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Insects Develop Pesticide Resistance Through Symbiosis With Gut Flora 144

Posted by samzenpus
from the with-a-little-help-from-my-little-friends dept.
First time accepted submitter blinkin247 writes "The indiscriminate spraying of pesticides has probably caused as many problems as it has solved, but here's one that was not expected: some bacteria have decided that insecticide is a very tasty meal. Unfortunately for us, one of the strains of bacteria that has evolved the ability to digest the toxin happens to be able to find a home in an insect's gut. When it does so, it provides the insect with resistance."
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Insects Develop Pesticide Resistance Through Symbiosis With Gut Flora

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  • Evelution in action. (Score:0, Interesting)

    by Anonymous Coward on Wednesday April 25, 2012 @08:23PM (#39801889)

    So.. Symbiotic evolution. Little bacterial critters that an evolve quickly lend their larger, longer lived, more slowly evolving hosts benefit in exchange for a place to live.

    Interesting that these hardy critters mostly affect the farming rich bible belt states, where it's in vogue to badmouth evolution. Teach that controversy!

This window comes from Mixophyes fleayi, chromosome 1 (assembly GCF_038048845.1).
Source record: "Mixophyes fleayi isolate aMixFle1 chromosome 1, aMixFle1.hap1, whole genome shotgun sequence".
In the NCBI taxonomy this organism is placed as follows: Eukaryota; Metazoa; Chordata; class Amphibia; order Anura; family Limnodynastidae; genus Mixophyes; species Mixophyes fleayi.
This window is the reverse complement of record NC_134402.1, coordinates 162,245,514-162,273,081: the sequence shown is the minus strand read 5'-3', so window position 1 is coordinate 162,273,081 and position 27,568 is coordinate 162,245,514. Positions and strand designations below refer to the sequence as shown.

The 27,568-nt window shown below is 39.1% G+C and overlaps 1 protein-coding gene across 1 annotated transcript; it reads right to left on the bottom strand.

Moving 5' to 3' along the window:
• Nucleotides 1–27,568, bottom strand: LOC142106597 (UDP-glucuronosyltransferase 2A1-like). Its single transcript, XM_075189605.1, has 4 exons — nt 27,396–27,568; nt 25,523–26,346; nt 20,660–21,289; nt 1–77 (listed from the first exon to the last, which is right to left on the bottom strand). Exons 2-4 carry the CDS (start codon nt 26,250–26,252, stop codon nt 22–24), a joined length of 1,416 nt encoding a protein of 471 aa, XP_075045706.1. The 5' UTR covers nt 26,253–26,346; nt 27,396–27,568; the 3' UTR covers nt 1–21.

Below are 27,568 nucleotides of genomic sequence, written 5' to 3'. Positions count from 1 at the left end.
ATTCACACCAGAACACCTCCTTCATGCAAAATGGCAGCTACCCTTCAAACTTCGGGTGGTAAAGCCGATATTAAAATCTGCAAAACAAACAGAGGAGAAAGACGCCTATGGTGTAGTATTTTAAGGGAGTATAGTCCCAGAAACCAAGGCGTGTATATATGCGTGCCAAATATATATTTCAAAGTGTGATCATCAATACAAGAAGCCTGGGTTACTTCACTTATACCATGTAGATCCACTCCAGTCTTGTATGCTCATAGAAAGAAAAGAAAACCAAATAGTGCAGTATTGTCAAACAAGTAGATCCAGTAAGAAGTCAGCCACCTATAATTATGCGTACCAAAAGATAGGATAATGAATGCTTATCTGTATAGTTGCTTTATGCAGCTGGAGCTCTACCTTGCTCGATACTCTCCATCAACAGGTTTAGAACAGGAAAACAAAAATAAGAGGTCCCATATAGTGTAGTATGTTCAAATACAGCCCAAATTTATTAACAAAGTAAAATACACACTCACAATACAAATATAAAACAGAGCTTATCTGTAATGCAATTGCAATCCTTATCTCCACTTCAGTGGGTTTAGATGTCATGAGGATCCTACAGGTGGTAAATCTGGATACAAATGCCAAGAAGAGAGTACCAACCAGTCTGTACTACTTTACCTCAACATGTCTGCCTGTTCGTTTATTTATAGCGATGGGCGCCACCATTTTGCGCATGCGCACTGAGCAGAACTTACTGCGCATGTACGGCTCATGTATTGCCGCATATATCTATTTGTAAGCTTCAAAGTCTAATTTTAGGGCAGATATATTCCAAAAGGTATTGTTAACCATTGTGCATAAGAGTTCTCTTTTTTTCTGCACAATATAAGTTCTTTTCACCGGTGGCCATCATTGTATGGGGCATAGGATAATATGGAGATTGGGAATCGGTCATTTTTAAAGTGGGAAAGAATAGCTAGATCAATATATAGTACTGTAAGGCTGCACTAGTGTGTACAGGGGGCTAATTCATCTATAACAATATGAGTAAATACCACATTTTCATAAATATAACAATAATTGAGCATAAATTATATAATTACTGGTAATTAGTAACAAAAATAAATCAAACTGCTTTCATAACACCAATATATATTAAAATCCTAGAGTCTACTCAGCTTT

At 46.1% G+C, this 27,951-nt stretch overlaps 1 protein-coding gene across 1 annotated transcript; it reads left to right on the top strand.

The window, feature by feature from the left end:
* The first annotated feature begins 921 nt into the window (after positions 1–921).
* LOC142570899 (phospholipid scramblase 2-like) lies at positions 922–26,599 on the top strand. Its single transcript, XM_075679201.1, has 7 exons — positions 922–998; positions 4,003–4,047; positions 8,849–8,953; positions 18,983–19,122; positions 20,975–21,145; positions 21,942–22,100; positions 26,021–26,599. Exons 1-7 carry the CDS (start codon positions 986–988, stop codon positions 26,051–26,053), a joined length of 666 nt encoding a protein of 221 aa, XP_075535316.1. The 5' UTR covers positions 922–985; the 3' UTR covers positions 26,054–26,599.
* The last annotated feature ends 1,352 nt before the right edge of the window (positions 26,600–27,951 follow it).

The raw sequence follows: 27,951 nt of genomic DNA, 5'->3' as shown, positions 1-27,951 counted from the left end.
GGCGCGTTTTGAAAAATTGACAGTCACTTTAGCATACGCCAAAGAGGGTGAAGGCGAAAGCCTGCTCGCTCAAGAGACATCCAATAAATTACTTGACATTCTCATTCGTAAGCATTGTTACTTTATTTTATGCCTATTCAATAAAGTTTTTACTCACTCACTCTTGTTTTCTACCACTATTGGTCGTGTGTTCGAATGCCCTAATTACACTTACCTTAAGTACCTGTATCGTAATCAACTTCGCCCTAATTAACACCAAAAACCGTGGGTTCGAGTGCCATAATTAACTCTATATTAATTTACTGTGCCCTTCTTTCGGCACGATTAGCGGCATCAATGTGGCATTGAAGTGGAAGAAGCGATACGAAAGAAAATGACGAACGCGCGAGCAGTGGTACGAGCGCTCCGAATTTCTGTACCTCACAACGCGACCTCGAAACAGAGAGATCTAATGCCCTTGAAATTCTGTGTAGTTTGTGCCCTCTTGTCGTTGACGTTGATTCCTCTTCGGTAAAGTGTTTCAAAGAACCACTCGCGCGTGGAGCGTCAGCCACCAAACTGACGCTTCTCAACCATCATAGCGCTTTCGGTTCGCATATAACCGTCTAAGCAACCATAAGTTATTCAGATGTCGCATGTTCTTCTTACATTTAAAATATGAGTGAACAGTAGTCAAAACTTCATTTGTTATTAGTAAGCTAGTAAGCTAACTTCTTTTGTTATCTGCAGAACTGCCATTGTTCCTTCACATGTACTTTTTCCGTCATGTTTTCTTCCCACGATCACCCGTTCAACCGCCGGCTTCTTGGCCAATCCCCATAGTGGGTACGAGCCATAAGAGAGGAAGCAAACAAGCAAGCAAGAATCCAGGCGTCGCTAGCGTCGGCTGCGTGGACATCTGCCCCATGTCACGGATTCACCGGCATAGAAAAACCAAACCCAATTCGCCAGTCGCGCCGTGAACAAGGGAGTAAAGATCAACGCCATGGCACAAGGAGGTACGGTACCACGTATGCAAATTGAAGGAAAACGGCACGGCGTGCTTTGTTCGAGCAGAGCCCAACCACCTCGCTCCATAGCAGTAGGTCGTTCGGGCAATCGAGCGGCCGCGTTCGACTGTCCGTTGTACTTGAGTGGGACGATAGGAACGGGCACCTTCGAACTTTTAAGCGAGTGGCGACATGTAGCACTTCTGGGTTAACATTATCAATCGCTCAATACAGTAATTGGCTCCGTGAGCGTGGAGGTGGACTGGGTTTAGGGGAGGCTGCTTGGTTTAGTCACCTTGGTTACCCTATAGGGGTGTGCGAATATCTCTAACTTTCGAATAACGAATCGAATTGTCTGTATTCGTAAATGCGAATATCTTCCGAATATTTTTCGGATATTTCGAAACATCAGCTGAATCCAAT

• Re:Curses! (Score:4, Interesting)

    by phantomfive (622387) on Wednesday April 25, 2012 @09:03PM (#39802159) Journal

    Yes. The creationists will have a hard time explaining this one.

    My guess is they'll say that bacteria with this resistance already existed in the population, but spraying made it so only those bacteria survived.

    And for all I know, in this case they might be right.

  • Life will find a way (Score:5, Interesting)

    by msobkow (48369) on Wednesday April 25, 2012 @09:58PM (#39802463) Homepage Journal

    No matter whether you're dealing with antibiotics, pesticides, herbicides, or natural predators, life will always evolve to survive.

    We all know this. The scientists. The chemists. The engineers. The pharmacorps. The pesticide and herbicide companies.

    Hell, Monsanto even gene-engineers such resistance into their tainted products.

    But the public doesn't want to accept the truth: we're all on borrowed time. All we're doing is leveraging short-term odds for short-term gain, at the price of long term dissolution. So the marketing experts and technology pundits tell them what they want to hear: that we can win the fight in the long term.

    We can't, and we won't. Eventually every single antibiotic, pesticide, and herbicide we have will be useless, and the new generations of such products will be so lethal that we won't be able to use them because they're also poisonous to humans.

    And then the shit is really gonna hit the fan, big time.

  • by joocemann (1273720) on Wednesday April 25, 2012 @11:10PM (#39802867)

    Microbiologists ma disagree about the antibiotic resistance cold war component of your point. They often assert that when resistance is evolved against one mode of action, it is devolved from a previous mode.... this is true in bacteria, whereby removing antibiotics from media can generate a dominant species that is absent of resistance in 30 generations (1 to 2 days). This is because without the pressure, the small functional advantage of lacking a useless resistance gene lets the nonresistant mutant outpace its resistant ancestor in 30 doublings.

    I am a firm believer in working *with* nature than against it. The future looks dreary...

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